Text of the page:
Shop Fantasy Central Golf Guide Email Travel Subscribe SI About Us 2000 MLB Postseason
  World Series Home
Other MLB News
League Championships
Cards vs. Mets
M's vs. Yankees
Division Series
White Sox vs. M's
A's vs. Yankees
Giants vs. Mets
Cards vs. Braves
Batter vs. Pitcher
SI World Series Archive
Photo Gallery

 Sportsman of the Year
 Heisman Trophy
 Swimsuit 2001

 Fantasy Central
 Inside Game
 Video Plus
 Your Turn
 Message Boards
 Email Newsletters
 Golf Guide
 Cities GROUP
 Sports Illustrated
 Life of Reilly
 SI Women
 SI for Kids
 Press Room
 TBS/TNT Sports
 CNN Languages

 SI Customer Service
 SI Media Kits
 Get into College
 Sports Memorabilia

Nothing but zeros

Hampton named MVP after tossing 16 scoreless innings

Click here for more on this story
Posted: Tuesday October 17, 2000 12:21 AM
Updated: Wednesday January 24, 2001 8:36 PM

  Mike Hampton Mike Hampton allowed three singles, walked one and struck out eight in Game 5. AP

NEW YORK -- Now we know why the New York Mets traded for Mike Hampton last winter.

Hampton was imported from Houston to head the Mets' pitching staff and accepted the role with zest. He started the season's opener. He started the opener of the division playoffs. And he started the opener of the National League Championship Series.

And on Monday night, he pitched the Mets into the World Series, beating St. Louis for the second time. Hampton shut out the Cardinals for seven innings, allowing six hits in the opener and then came back in Game 5 with the same kind of performance. He allowed three singles, walked one and struck out eight to earn the series MVP award.

Before Game 5, Hampton said he was set to pitch the game of his life, and that's what he did.

"I really didn't see that as bold," he said, wiping champagne off his face. "I don't say things unless I feel them.

"I want to come out and pitch the big game. I want the team behind me to have an easy time."

That's how it worked against St. Louis. Hampton was never in trouble and got comfortable early, staked to a quick three-run lead in the first inning.

"That settled me down," he said. "My emotions were running high. I was really pumped up for this."

Hampton On
Most scoreless innings
in a postseason series
Year  Pitcher  Round  IP 
1905  C. Matthewson  W.S.    27.0 
1981  Jerry Reuss  NLDP    18.0 
1960  Whitey Ford  W.S.    18.0 
1991  Steve Avery  NLCS    16.1 
2000  MIke Hampton  NLCS    16.0* 
*9 hits, 4 BB, 12 K

It was that kind of competitive edge that convinced the Mets to give up two prize prospects to get Hampton, trading outfielder Roger Cedeno and pitcher Octavio Dotel to the Astros for the left-hander and outfielder Derek Bell. Hampton was the main man in the trade, coming off a 22-4 season when he was runnerup for the Cy Young Award.

There was a gamble involved because Hampton is unsigned after this season and could explore the free agent market. But the Mets were willing to take the risk after doing the same thing with catcher Mike Piazza two years ago.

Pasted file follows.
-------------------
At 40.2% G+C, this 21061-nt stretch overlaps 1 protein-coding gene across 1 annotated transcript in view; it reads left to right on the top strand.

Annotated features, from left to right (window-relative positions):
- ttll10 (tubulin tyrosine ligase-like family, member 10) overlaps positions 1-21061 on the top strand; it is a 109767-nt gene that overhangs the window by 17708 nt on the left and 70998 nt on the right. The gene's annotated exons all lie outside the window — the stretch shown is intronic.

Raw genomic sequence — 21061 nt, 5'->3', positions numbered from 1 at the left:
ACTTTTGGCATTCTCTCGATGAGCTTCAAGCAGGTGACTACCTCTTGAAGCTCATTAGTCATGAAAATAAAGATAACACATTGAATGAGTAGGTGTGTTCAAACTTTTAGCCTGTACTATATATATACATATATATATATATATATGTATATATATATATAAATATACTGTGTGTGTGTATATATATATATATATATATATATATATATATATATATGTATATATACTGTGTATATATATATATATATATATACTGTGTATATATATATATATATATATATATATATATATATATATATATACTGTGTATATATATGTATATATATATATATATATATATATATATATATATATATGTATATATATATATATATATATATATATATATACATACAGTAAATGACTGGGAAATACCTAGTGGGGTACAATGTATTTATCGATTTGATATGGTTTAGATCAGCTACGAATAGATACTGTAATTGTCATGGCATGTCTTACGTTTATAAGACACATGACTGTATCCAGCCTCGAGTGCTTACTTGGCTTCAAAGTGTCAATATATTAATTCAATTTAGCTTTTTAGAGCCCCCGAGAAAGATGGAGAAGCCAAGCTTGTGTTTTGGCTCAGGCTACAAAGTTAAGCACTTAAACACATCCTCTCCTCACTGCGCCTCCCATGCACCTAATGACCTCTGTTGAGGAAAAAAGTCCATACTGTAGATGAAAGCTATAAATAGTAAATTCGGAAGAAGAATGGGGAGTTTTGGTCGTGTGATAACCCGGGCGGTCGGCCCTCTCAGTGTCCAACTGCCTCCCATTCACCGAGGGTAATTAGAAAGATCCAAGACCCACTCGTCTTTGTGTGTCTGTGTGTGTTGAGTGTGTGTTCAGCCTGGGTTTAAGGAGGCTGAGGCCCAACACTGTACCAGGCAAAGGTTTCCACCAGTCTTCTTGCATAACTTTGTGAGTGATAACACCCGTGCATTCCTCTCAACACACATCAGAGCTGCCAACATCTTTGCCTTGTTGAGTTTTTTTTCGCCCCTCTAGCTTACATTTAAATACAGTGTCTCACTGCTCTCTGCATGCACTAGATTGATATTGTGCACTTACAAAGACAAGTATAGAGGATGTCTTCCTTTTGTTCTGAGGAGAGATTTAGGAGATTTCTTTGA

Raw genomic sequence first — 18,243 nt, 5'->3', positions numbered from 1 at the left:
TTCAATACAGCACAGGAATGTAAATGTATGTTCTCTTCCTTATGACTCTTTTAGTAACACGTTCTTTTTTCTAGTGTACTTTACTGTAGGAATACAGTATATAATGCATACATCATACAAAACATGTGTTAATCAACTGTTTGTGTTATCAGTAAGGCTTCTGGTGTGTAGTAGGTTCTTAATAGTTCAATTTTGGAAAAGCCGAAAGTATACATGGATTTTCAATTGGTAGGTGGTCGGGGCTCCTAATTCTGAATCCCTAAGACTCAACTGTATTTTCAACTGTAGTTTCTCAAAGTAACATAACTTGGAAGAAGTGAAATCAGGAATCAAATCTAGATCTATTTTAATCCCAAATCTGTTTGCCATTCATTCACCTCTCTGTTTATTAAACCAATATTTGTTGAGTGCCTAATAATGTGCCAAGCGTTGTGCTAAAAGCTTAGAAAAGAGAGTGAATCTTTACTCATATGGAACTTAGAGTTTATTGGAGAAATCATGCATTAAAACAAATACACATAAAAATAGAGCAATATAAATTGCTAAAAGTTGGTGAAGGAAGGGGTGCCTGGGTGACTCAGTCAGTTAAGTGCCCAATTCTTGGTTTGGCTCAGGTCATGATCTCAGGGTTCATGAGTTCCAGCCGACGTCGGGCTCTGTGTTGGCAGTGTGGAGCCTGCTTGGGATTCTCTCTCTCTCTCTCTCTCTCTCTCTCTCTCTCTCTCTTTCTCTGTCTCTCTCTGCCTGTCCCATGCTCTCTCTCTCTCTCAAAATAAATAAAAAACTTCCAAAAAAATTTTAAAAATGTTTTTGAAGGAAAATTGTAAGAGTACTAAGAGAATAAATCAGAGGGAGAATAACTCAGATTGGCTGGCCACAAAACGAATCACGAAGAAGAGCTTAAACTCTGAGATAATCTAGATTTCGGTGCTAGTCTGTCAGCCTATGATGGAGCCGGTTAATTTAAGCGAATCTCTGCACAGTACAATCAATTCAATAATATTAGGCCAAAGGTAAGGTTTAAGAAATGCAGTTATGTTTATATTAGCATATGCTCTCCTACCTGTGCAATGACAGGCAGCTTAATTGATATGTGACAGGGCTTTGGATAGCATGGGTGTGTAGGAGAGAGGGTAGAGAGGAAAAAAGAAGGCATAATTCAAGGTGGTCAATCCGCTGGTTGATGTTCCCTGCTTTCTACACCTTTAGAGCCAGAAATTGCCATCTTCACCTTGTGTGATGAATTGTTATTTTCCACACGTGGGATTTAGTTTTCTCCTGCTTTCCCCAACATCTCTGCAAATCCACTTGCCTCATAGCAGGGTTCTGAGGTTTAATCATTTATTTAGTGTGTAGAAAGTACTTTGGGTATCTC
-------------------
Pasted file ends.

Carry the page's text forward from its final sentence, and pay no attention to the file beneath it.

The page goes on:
Like Piazza, Hampton struggled at the start with New York. He walked nine batters opening day against Chicago in a game played in Japan. One month into the season, he was 2-4 and looking like anything but an ace.

The lefty does not handle failure very well. He is an intense competitor who punched out a water cooler in Colorado and was so enraged over a bad start in San Francisco that he walked from the ballpark back to the team hotel, about a mile, clearing his mind.

"I got back to basics," he said. "I had to trust my stuff and not try to do too much. I was pitching to impress people that those 22 wins were not a fluke. Once I got over that, I started to pitch my game."

Hampton's season turned around after that.

His approach changed, but not his attitude, and not his intensity.

"Second place is first loser," he said. "That's how I was brought up. My father played ball, played to win, played hard until the last out. That's how I was taught.

"I expect a lot of myself."

Hampton recovered from the rocky start to go 15-10 with a 3.14 ERA that was fourth best in the National League. He flourished at Shea Stadium, posting an 11-4 record and 2.05 ERA.

He threw three complete games and allowed just 10 home runs, lowest among Mets starters. In his last seven starts, he had a 2.36 ERA as the Mets closed in on the National League wild-card playoff berth.

As the Mets poured champagne on each other, Hampton glowed.

Was this moment the payoff, the reason he came to New York?

"I'm close," he said. "The way I see it, we still have four to win to fulfill that fantasy. We're content, but we're still four away."

That road starts Saturday in Game 1 of the World Series. Hampton expects to start.

Related information
NLCS results, MVP winners
Closer Look: Jumping on top
Benches clear after Payton beaned
Locker Room: Mets party at the Copa's Mark Morgan: Built to win's Donovan: A Subway Series
Game 5: Mets deck Cards for World Series berth
Visit Multimedia Central for the latest audio and video
Search our site Watch CNN/SI 24 hours a day
Sports Illustrated and CNN have combined to form a 24 hour sports news and information channel. To receive CNN/SI at your home call your cable operator or DirecTV.

The Associated Press contributed to this report.

CNNSI Copyright © 2001
CNN/Sports Illustrated
An AOL Time Warner Company.
All Rights Reserved.

Terms under which this service is provided to you.
Read our privacy guidelines.